2. You certainly can’t cut your way out of a recession. Learn from the economic lessons of the 1920s and 1930s.

    • We’re not in a recesion, we’re in a debt crisis.

  3. You have to ask why the government is borrowing more.

    Even the Tories said that private sector growth would make up for public sector spending cuts. But this has not happened. In fact it’s only public sector spending that’s keeping us barely out of recession (

    We’re not in Greece’s situation because our debt to GDP ratio was relatively healthy.

    To me it’s common sense that debt reduction needs to be managed during a recession. To simply say that the debt must be eradicated as quickly as possible is foolish.

  4. Your assertion is incorrect. Borrowing to spend is an effective technique for deficit reduction if it results in higher tax revenues and reduced expense on benefits etc. These improvements in the govt balance sheet will outbalance the extra repayments. It is particularly powerful when interest rates are as low as they are at present. And if the spending programmes are suitably chosen, they will help restore economic growth generally, multiplying the effect.
    Osborne is now seeing exactly the opposite: cuts in govt spending programmes reduce tax revenue and increase the need for benefits, so his cuts are actually worsening the deficit on a monthly basis. It’s a shockingly illiterate economic policy, which can only be seriously advocated by people who have an agenda to shrink the state and who don’t care who gets hurt in the process.
    The important thing to bear in mind is that economic shrinkage has a dreadfully adverse effect on the govt spending deficit. Borrowing which prevents recession will more than repay itself.

  5. This seems to be a pretty Tory-biased site!

    • Thank you. Yesterday we were told we were Labour biased.

  6. I would like to know where these deep and too fast cuts are, that the left say are so damaging. We haven’t even got started yet! of course the budgets are there and some services are cut but the worst is yet to come.

    Of course its the right thing to do. Anyone in debt will tell you that borrowing and hoping it will go away just makes it more unmanageable when the inevitable arrives to smack you in the face (and then we would be as bad as Greece, make no mistake about that). Labour knew this and would have had to do the same thing. For them to say it would not have been so quick and deep is just a big fat lie. It really isn’t that big and deep. Some economists even think it should go further.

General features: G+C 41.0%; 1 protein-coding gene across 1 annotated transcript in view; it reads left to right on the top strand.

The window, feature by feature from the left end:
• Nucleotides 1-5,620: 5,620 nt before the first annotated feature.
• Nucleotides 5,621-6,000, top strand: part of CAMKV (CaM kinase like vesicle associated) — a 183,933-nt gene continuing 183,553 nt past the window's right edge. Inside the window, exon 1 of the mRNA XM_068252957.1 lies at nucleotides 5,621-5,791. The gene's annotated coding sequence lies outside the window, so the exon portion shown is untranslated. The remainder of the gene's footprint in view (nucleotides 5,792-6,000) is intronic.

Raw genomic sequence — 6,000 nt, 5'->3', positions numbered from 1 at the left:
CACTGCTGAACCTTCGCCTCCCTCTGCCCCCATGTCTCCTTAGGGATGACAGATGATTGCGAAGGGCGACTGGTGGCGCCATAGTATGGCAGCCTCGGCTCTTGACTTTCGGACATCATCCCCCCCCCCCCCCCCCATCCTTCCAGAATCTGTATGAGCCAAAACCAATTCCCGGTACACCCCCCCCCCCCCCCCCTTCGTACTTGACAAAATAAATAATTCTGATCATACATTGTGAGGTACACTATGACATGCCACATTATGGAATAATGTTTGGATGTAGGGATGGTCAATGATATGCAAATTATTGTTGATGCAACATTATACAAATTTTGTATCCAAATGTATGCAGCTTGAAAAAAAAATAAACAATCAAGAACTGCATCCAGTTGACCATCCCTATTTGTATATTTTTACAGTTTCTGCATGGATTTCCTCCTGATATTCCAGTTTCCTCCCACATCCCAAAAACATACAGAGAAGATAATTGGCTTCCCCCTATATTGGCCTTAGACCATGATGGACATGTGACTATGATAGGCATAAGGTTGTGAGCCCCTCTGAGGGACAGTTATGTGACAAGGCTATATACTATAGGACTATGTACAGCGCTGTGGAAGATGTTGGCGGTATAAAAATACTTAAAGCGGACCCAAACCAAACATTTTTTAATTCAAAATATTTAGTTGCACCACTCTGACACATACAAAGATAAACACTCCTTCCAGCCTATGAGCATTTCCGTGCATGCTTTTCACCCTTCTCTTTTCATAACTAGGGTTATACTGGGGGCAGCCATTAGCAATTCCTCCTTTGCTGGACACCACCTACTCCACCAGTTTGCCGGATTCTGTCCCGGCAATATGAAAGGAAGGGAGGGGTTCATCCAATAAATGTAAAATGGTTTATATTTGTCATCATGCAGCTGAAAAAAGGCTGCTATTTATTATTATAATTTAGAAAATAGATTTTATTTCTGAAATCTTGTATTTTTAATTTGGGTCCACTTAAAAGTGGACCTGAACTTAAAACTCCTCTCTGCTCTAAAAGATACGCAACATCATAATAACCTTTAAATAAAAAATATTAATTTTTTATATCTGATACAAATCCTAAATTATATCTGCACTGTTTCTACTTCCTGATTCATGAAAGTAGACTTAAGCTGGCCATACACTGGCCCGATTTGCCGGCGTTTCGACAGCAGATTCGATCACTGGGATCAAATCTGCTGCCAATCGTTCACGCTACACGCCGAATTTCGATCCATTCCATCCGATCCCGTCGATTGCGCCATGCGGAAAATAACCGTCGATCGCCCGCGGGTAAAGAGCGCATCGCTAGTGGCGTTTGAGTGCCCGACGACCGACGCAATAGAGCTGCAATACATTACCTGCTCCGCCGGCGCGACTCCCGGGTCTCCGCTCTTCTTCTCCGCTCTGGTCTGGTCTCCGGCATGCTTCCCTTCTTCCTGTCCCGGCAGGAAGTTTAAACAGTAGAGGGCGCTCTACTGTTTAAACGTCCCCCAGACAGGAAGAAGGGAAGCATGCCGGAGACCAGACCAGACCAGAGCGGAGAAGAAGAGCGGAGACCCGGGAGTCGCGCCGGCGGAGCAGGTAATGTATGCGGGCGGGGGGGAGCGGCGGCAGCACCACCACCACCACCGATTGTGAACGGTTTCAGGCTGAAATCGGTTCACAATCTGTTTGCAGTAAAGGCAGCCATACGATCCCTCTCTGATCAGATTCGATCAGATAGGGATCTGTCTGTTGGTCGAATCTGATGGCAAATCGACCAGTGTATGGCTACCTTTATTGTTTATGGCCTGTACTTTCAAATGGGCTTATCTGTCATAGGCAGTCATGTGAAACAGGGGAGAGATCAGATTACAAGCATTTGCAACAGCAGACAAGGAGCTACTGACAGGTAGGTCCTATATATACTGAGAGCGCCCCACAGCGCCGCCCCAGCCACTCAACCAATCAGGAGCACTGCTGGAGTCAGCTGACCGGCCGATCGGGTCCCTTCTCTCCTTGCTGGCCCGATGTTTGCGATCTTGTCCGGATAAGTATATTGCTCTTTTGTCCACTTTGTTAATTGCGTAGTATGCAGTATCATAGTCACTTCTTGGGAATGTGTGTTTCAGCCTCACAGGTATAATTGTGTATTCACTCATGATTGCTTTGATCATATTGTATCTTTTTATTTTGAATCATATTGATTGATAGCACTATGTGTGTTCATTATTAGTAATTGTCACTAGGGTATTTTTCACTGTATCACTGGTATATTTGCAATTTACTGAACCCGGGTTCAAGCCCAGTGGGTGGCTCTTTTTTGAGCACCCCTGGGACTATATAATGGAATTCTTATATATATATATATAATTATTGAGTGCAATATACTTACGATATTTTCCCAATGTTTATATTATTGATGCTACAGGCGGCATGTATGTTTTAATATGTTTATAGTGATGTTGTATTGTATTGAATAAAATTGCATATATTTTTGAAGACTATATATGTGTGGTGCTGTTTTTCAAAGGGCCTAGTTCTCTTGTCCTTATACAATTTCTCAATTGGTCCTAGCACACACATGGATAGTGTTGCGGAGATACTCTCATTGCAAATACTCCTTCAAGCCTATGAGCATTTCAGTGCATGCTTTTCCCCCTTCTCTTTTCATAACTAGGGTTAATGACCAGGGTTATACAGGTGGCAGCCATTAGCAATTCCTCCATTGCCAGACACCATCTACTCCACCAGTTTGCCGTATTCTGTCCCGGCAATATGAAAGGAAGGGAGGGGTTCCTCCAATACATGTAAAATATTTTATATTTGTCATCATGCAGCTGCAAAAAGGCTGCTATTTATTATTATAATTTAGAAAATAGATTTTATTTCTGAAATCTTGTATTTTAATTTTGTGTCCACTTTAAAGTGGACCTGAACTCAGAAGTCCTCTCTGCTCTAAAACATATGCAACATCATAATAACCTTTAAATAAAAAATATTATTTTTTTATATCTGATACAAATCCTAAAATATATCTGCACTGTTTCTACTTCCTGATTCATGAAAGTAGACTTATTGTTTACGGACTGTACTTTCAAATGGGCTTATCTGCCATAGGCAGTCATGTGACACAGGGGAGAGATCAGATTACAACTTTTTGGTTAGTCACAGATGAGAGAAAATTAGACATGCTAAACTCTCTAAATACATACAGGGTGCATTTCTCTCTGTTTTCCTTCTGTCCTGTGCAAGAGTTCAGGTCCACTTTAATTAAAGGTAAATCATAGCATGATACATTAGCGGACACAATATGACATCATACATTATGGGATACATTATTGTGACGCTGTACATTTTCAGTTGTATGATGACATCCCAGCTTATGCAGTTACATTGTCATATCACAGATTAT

And as for same old stuff. Thatcher managed to sort out the ruination by a labour government and union leaders, and the Tories will have to do it again. The time this government has had to change something so massive is miniscule but of course the left want to blame so instead of being part of the solution they make matters worse.

    the one thing I have learnt the last few years are the Left are not the kind caring crew they portray themselves as and their tactics are shrewd, selfish and distorted. Of course that’s just my experience!

  7. One other thing, I agree with Sally about the wind farms and green taxes. i tried telling as many people as I could that green taxes are the biggest scam of our times, but everyone got caught up in the hysteria brought on by liberals and if I am disappointed in this government for one thing, it is absolutely that.

  8. [...] that Labour’s five point plan for jobs is now partially funded by a bank bonus tax, as before it seemed Mr Balls wanted to fund it entirely from extra borrowing which most commentators realised …. The feeling that the bankers should take a greater share of the pain than everyone else is having [...]